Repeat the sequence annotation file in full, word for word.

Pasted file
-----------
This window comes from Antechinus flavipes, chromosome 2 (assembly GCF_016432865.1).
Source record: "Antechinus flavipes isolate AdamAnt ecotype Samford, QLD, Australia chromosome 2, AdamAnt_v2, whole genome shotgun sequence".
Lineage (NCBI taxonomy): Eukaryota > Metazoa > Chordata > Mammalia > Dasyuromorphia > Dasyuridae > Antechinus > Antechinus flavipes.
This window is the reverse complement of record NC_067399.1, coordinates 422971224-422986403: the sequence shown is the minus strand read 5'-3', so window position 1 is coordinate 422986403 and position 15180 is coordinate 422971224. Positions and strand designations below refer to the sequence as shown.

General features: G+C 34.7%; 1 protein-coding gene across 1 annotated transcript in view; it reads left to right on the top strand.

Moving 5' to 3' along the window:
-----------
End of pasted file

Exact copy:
This window comes from Antechinus flavipes, chromosome 2 (assembly GCF_016432865.1).
Source record: "Antechinus flavipes isolate AdamAnt ecotype Samford, QLD, Australia chromosome 2, AdamAnt_v2, whole genome shotgun sequence".
Lineage (NCBI taxonomy): Eukaryota > Metazoa > Chordata > Mammalia > Dasyuromorphia > Dasyuridae > Antechinus > Antechinus flavipes.
This window is the reverse complement of record NC_067399.1, coordinates 422971224-422986403: the sequence shown is the minus strand read 5'-3', so window position 1 is coordinate 422986403 and position 15180 is coordinate 422971224. Positions and strand designations below refer to the sequence as shown.

General features: G+C 34.7%; 1 protein-coding gene across 1 annotated transcript in view; it reads left to right on the top strand.

Moving 5' to 3' along the window: